“They are just as much a part of Vienna as St. Stephen’s Cathedral and the Giant Ferris Wheel: the fiakers”, according to the Vienna Tourist Board.

READ ALSO: One day in Vienna: How to spend 24 hours in the Austrian capital

Now, though, the symbol for the capital has become the target of controversy. For years, animal rights groups have protested against the overworking of the animals, the stressful conditions for the horses on busy Viennese roads and the extreme heat they face in summer. 

What are the main issues raised?

For years now, several animal rights groups have protested against exploiting the animals for touristic purposes.

By Vienna regulations, the horses need to be out of the streets once temperatures reach 35C. Many groups ask for the limit to be at least 30C instead.

Additionally, the temperature base is measured at the stables, in the mostly shaded areas from where the animals leave every morning to work in Vienna’s first district, where the blazing sun and scorching pavements could make temperatures higher by several degrees.

READ ALSO: Why Vienna is a haven for wild animals – and where you can find them

Another issue raised by groups is that the fiaker no longer fits in a busy 21st-century capital – with its busy roads and loud cars. They claim that walking among the many vehicles and tourists of the first district is unnecessarily stressful for the horses.

A traditional Fiaker in the Viennese first district. (photo: Amanda Previdelli / The Local)

What do the fiaker associations say?

Many representatives of the organisations reiterate that the animals are well-cared for and used to the heat.

A spokeswoman for the carriage companies asks for a round table with politicians as debates heat up, ORF reported. The veterinarian Isabella Copar, who works for two Fiaker farms, says there is no basis for the 30C regulation.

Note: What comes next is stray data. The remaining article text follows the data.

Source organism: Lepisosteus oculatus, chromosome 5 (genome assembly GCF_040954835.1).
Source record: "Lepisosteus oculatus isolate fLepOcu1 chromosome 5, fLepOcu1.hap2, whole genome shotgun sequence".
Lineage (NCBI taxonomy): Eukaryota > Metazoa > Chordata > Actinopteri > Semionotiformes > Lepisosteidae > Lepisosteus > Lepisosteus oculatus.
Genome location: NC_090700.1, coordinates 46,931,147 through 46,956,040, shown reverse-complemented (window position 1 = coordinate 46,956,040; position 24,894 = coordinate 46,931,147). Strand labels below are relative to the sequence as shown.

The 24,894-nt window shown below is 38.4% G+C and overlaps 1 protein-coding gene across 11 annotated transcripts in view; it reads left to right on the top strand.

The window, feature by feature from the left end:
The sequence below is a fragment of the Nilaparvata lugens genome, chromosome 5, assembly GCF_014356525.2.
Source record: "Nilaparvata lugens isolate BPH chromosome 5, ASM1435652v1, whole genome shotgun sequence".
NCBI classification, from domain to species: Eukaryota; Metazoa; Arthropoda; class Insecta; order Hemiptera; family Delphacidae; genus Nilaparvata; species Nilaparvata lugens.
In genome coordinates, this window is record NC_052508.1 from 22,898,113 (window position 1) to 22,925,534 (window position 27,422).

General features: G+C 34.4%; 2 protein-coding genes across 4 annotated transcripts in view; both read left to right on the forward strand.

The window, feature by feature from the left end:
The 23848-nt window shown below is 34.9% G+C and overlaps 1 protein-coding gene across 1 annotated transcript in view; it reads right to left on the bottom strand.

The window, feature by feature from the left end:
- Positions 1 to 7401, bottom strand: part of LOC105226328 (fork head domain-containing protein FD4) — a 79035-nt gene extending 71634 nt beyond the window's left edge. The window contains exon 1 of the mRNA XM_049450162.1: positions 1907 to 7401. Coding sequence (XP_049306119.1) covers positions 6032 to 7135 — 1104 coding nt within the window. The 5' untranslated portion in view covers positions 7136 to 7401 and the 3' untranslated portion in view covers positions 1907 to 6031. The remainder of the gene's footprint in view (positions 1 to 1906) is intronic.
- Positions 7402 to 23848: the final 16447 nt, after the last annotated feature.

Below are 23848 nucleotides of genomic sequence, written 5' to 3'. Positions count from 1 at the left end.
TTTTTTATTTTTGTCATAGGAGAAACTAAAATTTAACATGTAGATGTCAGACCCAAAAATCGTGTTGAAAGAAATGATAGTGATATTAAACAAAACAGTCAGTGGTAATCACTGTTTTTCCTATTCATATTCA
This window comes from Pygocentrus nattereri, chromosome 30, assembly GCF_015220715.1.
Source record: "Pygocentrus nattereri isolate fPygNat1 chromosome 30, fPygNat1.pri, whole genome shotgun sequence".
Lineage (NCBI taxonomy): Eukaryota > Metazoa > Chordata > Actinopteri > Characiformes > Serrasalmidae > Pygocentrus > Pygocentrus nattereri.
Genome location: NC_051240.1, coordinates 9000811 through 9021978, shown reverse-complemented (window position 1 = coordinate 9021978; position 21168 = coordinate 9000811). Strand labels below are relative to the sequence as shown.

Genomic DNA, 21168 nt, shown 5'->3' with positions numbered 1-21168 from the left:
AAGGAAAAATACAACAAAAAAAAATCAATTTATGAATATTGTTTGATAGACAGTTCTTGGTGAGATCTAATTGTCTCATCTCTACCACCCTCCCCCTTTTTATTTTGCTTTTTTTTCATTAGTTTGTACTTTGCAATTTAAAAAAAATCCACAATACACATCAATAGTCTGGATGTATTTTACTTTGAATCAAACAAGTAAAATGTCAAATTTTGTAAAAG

“I don’t understand that politicians make a judgment on animal welfare, even though they have no idea about the animals”, she told the broadcaster.

READ ALSO: How to explore the Austrian mountains in the summer like a local

Copar mentions a 2008 study by the Veterinary school of the University of Vienna saying that after nearly 400 measurements on the animals, not a single case of “heat stress” was found.

As for the infamous cases when horses have collapsed in the streets of Vienna during particularly hot days, she states that the collapses are usually due to a horse disease.

It was never possible to establish a connection with the heat. “If this happens in the stable, no one is interested,” the veterinarian said.

What is next?

The latest news in the controversy is a major one. The Health Minister, who is also Animal Protection Minister Johannes Rauch (Greens), has stated he would “welcome” a debate about a Fiaker ban.

“You should think about it, really for animal welfare reasons, whether you should expose a horse to this stress.

According to the minister, there is a question also as to whether the use of the carriages fits in the context of a large city at all. “I think that’s a bit outdated”, he said.

READ ALSO: Austria bans ‘senseless’ killing of chicks with new animal welfare rules

There is a particular tug of war between the City and the Federal Government regarding whose responsibility it is to act on a possible ban or even tighten the rules.

Both authorities are set to talk about the issue in June. They are set to also speak with the Fiaker associations.

Vienna is unlikely to see a total ban as early as that. Still, a 30C temperature limit after which the horses would need to be sent back to stables could be heading to the capital.